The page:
build2 0.3.0 Release Notes

These release notes provide a more detailed discussion of major new features in the build2 toolchain version 0.3.0, including motivation for implementing them and their usage examples. For the complete list of changes, see the Release Announcement or the NEWS files in the individual packages.

Build System

The build system now supports what we call High Fidelity Builds (HFB). Traditionally, changes to the overall build environment such as compile options or the compiler itself have to be tracked and handled manually, usually with a clean followed by an update. This is both burdensome and error-prone. In build2 the C++ compile and link rules now detect when the compiler, options, or input file set have changed and trigger the update of the affected targets.

This is implemented by storing corresponding values (or their checksums) in the auxiliary dependency (.d) files. These are the same files that store the extracted header dependencies (and that can be found in other build systems). In build2 they have been extended to store other kinds of out-of-band (i.e., those not explicitly captured in the buildfile) dependencies.

The C++ compiler changes are detected by storing a compiler sha256 checksum. This checksum is computed in a compiler type-specific way, normally the output of the -v/--version option, and will at least detect a compiler type change (e.g., from g++ to clang++) and version change (e.g., a compiler upgrade). For example, for GCC the checksum is based on the -v output which includes the compiler name, version, and its configure command line. So even if the exact same version of GCC gets rebuilt with a different configuration, build2 will detect this.

The compile/link options are detected by storing their checksum. Thus if we change -O2 to -O3 in build/ or add -I in a buildfile, the affected object files will be automatically updated.

Similarly, build2 stores the input file for the C++ compilation and the checksum of the input files for linking. Thus it will detect such subtle changes as replacing foo.cpp with foo.cxx (note that the object file name stays the same) or removing a no longer needed source file from the project.

One interesting application of the HFB support is the automatic removal of the -rpath directories from libraries and executables that are about to be installed. In build2 the install operation triggers the update pre-operation to make sure the target is up-to-date. The link rule detect this update for install condition and omits -rpath options from the command line. This in turn triggers the option checksum mismatch (provided the target wasn't previously updated for install) and the target is re-linked without rpaths.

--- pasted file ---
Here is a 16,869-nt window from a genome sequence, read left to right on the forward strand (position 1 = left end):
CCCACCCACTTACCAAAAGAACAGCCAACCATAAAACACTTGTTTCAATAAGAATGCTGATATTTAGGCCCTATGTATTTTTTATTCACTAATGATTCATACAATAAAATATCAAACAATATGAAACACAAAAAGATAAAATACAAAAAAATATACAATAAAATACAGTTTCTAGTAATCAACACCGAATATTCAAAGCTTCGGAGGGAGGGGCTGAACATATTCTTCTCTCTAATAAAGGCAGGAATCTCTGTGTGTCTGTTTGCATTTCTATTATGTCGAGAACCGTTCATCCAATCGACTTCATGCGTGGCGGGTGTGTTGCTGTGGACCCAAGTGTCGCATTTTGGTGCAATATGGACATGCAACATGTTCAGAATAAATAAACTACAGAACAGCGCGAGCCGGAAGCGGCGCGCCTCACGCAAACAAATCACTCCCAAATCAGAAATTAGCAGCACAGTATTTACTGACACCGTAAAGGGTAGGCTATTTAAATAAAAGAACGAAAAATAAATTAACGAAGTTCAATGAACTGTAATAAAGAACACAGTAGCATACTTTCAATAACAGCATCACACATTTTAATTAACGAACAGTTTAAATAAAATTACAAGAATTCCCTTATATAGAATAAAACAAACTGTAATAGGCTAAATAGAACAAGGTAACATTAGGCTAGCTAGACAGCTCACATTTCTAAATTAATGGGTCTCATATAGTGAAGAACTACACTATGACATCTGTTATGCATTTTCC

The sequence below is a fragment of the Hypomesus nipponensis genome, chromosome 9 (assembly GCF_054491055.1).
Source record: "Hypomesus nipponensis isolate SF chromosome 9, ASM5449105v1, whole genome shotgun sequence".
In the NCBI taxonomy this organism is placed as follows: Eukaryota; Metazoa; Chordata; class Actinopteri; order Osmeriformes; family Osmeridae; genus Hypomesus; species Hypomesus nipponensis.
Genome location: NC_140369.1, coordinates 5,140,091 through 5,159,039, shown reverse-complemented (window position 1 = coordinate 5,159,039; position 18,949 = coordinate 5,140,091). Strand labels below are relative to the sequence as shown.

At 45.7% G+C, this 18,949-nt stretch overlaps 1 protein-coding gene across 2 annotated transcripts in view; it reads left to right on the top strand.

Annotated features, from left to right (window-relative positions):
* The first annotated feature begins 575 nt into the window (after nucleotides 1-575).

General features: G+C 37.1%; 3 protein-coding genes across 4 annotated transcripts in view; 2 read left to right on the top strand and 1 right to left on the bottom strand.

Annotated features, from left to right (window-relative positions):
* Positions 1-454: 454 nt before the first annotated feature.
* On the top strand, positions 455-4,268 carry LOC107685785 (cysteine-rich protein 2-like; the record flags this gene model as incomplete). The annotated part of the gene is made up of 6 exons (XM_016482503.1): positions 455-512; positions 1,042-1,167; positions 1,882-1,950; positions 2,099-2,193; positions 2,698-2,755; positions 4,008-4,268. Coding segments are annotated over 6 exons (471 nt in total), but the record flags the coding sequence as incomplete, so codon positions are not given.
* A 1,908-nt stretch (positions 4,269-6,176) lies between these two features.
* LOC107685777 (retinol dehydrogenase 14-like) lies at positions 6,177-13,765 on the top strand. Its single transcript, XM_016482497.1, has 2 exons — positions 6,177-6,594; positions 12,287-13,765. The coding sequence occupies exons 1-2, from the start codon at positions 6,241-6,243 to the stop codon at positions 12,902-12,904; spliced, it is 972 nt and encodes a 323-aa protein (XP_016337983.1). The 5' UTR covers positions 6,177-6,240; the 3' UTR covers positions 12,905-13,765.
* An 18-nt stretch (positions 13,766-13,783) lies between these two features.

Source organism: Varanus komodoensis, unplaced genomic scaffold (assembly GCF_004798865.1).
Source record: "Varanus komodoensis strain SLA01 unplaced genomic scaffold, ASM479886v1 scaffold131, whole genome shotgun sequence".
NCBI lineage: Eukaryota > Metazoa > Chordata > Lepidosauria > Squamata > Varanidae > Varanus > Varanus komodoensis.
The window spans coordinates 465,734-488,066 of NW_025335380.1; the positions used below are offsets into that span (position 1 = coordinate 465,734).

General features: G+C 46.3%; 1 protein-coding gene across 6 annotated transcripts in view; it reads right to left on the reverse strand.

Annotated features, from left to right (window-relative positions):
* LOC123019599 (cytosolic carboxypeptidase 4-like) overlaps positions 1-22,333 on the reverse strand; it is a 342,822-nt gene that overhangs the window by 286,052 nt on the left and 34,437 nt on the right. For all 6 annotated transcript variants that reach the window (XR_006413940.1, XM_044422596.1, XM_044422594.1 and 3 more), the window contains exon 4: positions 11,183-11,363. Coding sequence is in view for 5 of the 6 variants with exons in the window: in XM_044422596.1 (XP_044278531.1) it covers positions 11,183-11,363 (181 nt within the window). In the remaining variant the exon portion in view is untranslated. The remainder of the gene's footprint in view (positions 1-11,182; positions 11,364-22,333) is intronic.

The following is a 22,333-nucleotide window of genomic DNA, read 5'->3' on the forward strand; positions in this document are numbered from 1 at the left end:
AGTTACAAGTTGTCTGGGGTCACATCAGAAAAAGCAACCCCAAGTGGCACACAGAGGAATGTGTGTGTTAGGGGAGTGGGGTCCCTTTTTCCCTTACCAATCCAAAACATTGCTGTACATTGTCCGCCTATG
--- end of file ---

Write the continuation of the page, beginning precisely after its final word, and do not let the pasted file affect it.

Note also that while we only talked about the C++ compile/link rules, the same applies to the ar/ranlib-based static linking. So if you change ar to llvm-ar, build2 will detect this.

Another major build system improvement is the expanded command line variable override support. While we normally use persistent configurations (so that we don't have to repeat the configuration on every invocation), we often need to temporarily override certain parts of the configuration. For example, we may want to quickly recompile our project with clang++ instead of g++ or with the debug information instead of optimization. It is also useful to be able to control the scope of such overrides. For example, we may only want to recompile tests with the debug information.

In build2 a command line variable can be an outright override (=), prefix (=+), or suffix (+=), for example:

b config.cxx=clang++ config.cxx.coptions+=-g config.cxx.poptions=+-I/tmp

Here we override the C++ compiler, append -g to the compile options and prepend -I/tmp to the preprocess options (so that /tmp is searched in before any other directories). Note that the automatic rebuild of affected targets happens because of the HFB support discussed above.